It's all go. I love it when it's all go; at least until I fall apart with tiredness. Haven't reached that stage yet, though.
Finished writing "Gold Hawk", first draft, and have begun on revisions. Went to a terrific Royal Ballet triple bill and a terrific play. Went to the first rehearsal for the Kew Christmas choir. Had a blood sample taken (actually that wasn't much fun, but then it never is; c'est la vie). Booked a week in Cyprus for my birthday. Discovered that the delicious vegetarian dish called Civilised Swede is better if you don't put it through the blender. Had a cool idea at work and got the go-ahead to work on it (to start with it involves compiling a large spreadsheet, which is boring boring boring, but I hope it will be worthwhile in the end).
And I've got on fine so far with the "500 calories a day, 2 days per week" diet. I'm finding it's surprisingly easy to make it work and it doesn't lead to horrible feelings of deprivation. I was very happy to see this post on Helena Halme's blog, outlining exactly the same eating system and giving some useful tips to make it work. Clearly I have a way to go, but unlike every other diet I've ever tried I am not already thinking "wtf am I doing, life is too short for this misery..." So am hopeful, for now.
The ballet was a mixed bill of new + fairly-new pieces by wunderkinds Liam Scarlett, Wayne McGregor and Christopher Wheeldon. Three fantastic young choreographers, all at the top of their game. Three fantastic modern-but-deeply-rooted ballets; each one abstract but with a core of emotional sincerity; each with a fine pas de deux, or a series of them, as the central image. The middle item in particular, a revival of McGregor's best piece "Infra", absolutely knocked my socks off. And a host of my favourite dancers were in action the night I went. Good to see the RB get off to a fine start this season, then!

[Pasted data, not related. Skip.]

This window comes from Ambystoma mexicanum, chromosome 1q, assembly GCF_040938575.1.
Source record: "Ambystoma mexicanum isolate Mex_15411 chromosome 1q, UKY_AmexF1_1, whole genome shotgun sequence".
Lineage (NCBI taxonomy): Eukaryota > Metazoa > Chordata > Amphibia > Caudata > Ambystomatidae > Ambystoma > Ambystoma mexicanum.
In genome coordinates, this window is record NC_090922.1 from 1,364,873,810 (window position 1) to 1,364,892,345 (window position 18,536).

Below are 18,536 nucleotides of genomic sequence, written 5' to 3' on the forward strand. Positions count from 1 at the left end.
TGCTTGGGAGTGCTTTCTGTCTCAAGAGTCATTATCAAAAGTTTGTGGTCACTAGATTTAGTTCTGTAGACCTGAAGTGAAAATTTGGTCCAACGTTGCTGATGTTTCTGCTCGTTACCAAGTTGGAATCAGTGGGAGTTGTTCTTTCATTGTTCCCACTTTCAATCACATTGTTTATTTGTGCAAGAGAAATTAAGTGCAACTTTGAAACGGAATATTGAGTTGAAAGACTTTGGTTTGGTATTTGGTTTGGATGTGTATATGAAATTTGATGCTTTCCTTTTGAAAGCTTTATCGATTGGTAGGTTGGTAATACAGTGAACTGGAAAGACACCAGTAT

The play was the revival of "Constellations", transferring from the Royal Court to the dinky little Duke of York's Theatre in St Martin's Lane. Wow. A really fascinating, thought-provoking play, both funny and deeply moving - but moving without being simply press-your-buttons-emotive. I'm still toying with it in my mind and taking delight in remembering the skilful and touching performances of Rafe Spall and Sally Hawkins. It's a gift for the actors, though I'm sure it would be horribly tricky to learn! Have a dream US cast in mind, of course! >sigh<
Choir practice went well, and it looks as though I'll spend the carol service in my usual state of nervous tension, wondering if I can keep to my own vocal line and not digress up into the soprano line (which does sound v odd in an alto) or down to join the tenors (which seems to take them aback badly).
And feeling really rather happy and excited about making steady headway on the latest magnum opus. I'd like to finish revisions before I go to Paphos if possible, so that I can relax and do s*d all for a week; just walk and swim and look at archeological sites, and drink brandy sours!